|Publication number||US6274101 B1|
|Application number||US 09/149,866|
|Publication date||Aug 14, 2001|
|Filing date||Sep 8, 1998|
|Priority date||Sep 8, 1998|
|Publication number||09149866, 149866, US 6274101 B1, US 6274101B1, US-B1-6274101, US6274101 B1, US6274101B1|
|Inventors||Paul A. Sechrist|
|Original Assignee||Uop Llc|
|Export Citation||BiBTeX, EndNote, RefMan|
|Patent Citations (6), Referenced by (47), Classifications (49), Legal Events (4)|
|External Links: USPTO, USPTO Assignment, Espacenet|
This invention relates generally to exchangers for indirect heat exchange and the heating of reactants to control temperature conditions in a reaction process.
In many industries, like the petrochemical and chemical industries, contact of reaction fluids with a catalyst in a reactor under suitable temperature and pressure conditions effects a reaction between the components of one or more reactants in the fluids. Most of these reactions generate or absorb heat to various extents and are, therefore, exothermic or endothermic. The heating or chilling effects associated with exothermic or endothermic reactions can positively or negatively affect the operation of the reaction zone. The negative effects can include among other things: poor product production, deactivation of the catalyst, production of unwanted by-products and, in extreme cases, damage to the reaction vessel and associated piping. More typically, the undesired effects associated with temperature changes will reduce the selectivity or yield of products from the reaction zone.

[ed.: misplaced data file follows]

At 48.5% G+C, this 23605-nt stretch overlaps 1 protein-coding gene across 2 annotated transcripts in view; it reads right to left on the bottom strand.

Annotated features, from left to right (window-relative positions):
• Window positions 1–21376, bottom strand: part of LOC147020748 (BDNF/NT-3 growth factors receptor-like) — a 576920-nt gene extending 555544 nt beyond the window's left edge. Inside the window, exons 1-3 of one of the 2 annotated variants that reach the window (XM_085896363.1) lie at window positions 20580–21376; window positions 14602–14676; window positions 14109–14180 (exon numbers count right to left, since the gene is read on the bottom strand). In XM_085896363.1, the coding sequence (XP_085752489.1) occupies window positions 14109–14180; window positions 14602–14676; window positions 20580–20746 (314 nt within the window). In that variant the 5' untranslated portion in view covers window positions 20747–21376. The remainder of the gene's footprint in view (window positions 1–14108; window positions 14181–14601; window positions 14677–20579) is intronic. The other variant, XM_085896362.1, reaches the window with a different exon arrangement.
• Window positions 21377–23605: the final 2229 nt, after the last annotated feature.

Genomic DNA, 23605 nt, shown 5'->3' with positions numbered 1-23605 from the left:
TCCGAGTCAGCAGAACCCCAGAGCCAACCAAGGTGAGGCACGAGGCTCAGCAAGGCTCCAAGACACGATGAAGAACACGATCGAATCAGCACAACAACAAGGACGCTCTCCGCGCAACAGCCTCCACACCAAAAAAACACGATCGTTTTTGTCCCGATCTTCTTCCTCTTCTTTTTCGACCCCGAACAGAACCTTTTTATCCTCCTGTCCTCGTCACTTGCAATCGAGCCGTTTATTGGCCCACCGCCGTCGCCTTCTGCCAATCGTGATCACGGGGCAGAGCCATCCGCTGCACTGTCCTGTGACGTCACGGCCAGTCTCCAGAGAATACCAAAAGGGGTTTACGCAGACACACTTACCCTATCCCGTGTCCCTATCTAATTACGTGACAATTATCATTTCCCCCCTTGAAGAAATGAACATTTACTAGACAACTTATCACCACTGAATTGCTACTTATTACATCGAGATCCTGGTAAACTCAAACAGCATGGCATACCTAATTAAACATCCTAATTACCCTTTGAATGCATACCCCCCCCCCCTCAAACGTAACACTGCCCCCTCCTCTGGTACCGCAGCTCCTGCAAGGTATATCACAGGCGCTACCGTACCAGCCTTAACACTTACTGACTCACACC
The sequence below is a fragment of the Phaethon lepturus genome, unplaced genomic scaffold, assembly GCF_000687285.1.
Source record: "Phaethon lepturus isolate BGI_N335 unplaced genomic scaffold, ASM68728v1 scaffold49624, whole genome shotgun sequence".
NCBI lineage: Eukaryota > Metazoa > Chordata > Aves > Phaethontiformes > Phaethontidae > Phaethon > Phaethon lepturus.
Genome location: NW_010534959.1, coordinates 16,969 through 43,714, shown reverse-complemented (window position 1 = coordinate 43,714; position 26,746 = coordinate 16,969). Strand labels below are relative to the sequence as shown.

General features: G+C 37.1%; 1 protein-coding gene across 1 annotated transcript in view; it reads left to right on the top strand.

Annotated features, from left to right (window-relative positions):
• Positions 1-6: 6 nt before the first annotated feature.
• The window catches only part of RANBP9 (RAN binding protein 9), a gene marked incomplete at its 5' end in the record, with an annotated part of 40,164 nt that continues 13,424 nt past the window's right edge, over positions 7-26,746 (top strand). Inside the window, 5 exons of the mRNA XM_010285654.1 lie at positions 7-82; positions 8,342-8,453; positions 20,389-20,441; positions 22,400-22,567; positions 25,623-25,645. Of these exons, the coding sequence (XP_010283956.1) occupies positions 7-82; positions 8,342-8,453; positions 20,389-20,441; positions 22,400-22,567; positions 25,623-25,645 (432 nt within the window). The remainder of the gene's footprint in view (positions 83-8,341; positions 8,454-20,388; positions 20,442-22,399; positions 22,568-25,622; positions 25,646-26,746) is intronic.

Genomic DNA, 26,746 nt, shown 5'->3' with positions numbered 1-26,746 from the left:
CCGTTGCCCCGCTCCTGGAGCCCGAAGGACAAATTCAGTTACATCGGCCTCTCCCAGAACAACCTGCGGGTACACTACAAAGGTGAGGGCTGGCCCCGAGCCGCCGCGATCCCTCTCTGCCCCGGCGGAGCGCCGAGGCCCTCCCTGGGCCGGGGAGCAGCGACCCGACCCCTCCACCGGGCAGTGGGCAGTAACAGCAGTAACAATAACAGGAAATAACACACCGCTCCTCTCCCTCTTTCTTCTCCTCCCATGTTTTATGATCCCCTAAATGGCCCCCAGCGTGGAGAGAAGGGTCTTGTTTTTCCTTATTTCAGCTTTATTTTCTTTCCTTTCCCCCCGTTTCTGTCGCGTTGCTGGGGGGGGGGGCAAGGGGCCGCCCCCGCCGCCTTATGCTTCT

Many arrangements seek to overcome the negative effects of heating or chilling by supplying heat to the reaction. More traditional methods employ multiple stages of heating or cooling between adiabiatic reaction stages. Other methods use in situ heating via simultaneous reactions or indirect heat exchange to maintain an isothermal or other temperature with the reaction zone. U.S. Pat. No. 5,525,311 provides an example of indirect heat exchange with a heat exchange fluid to control the temperature profile within a reaction zone.
A variety of processes can employ indirect heat exchange with a reaction zone to control temperature profiles within the reaction zone. Common examples are of hydrocarbon conversion reactions include: the aromatization of hydrocarbons, the reforming of hydrocarbons, the dehydrogenation of hydrocarbons, and the alkylation of hydrocarbons.
Briefly, in catalytic reforming, a feedstock is admixed with a recycle stream comprising hydrogen and contacted with catalyst in a reaction zone. The usual feedstock for catalytic reforming is a petroleum fraction known as naphtha. Reforming may be defined as the total effect produced by dehydrogenation of cyclohexanes and dehydroisomerization of alkylcyclopentanes to yield aromatics, dehydrogenation of paraffins to yield olefins, dehydrocyclization of paraffins and olefins to yield aromatics, isomerization of n-paraffins, isomerization of alkylcycloparaffins to yield cyclohexanes, isomerization of substituted aromatics, and hydrocracking of paraffins. A catalytic reforming reaction is normally effected in the presence of catalyst particles comprised of one or more Group VIII noble metals (e.g., platinum, iridium, rhodium, palladium) and a halogen combined with a porous carrier, such as a refractory inorganic oxide. The halogen is normally chlorine. Alumina is a commonly used carrier. Further information on reforming processes may be found in, for example, U.S. Pat. No. 4,119,526 (Peters et al.); U.S. Pat. No. 4,409,095 (Peters); and U.S. Pat. No. 4,440,626 (Winter et al), the contents of which are herein incorporated by reference.